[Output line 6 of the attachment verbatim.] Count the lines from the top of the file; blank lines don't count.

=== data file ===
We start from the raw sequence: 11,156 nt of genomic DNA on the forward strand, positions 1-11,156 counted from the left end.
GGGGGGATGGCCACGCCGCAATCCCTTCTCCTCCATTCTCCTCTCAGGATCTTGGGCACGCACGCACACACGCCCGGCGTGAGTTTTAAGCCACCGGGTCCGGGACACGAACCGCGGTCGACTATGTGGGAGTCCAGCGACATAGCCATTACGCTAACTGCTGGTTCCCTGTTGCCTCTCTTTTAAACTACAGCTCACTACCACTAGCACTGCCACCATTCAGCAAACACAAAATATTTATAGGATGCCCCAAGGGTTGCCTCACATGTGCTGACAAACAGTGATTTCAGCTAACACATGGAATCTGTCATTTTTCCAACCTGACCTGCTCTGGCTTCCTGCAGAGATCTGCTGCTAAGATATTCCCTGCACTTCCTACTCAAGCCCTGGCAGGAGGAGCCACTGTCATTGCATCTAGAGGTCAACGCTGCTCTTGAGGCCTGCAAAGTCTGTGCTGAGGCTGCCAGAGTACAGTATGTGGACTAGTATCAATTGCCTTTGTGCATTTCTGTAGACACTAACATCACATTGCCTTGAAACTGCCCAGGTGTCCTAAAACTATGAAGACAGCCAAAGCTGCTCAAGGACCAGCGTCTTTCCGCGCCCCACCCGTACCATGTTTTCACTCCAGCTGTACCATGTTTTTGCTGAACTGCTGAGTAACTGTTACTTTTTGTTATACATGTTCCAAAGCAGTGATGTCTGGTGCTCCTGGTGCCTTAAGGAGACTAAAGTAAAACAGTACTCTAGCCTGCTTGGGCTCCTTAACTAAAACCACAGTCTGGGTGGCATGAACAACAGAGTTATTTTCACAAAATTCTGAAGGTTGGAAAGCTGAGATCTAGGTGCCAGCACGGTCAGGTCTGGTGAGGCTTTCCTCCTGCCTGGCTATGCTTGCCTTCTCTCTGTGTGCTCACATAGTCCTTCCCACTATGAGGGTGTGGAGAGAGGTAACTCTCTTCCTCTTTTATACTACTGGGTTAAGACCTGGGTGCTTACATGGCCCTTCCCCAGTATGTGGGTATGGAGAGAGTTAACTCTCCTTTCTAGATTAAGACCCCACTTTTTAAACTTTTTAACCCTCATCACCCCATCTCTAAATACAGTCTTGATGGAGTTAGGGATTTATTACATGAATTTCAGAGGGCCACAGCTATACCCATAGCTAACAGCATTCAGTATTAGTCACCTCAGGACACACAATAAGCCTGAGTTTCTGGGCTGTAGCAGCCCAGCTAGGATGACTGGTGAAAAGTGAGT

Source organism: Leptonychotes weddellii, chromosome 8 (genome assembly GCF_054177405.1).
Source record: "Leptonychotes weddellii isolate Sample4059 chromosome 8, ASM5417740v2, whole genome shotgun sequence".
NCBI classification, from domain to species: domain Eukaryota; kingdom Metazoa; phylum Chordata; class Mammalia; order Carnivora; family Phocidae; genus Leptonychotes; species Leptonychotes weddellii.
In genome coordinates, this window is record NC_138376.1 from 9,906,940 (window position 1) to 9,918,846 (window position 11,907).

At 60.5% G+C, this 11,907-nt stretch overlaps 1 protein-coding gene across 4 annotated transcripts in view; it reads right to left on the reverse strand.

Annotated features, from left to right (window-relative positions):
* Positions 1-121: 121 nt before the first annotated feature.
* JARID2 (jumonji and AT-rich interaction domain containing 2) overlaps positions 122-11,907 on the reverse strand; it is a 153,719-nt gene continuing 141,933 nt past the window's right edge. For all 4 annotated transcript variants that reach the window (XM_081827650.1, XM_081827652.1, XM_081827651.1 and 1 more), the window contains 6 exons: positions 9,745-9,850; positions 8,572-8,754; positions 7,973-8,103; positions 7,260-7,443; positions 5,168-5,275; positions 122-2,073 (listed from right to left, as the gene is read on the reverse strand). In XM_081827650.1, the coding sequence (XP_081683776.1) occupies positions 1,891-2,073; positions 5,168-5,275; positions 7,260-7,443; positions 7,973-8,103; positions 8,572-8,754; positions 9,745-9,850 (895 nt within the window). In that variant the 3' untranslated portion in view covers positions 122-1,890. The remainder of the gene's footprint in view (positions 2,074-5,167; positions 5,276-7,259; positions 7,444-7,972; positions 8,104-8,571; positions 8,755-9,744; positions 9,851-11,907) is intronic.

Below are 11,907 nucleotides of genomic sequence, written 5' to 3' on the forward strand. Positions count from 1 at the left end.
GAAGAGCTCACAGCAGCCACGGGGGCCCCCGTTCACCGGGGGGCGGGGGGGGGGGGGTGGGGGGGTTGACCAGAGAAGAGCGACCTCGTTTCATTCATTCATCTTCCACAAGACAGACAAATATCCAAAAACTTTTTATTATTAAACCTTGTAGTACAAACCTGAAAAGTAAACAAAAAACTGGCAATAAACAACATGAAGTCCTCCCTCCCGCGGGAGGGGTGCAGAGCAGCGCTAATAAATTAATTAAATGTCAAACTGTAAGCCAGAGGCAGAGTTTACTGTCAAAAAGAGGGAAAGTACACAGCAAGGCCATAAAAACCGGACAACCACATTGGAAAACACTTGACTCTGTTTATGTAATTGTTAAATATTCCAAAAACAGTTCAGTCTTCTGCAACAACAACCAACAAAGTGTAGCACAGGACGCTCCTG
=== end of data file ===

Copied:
In genome coordinates, this window is record NC_138376.1 from 9,906,940 (window position 1) to 9,918,846 (window position 11,907).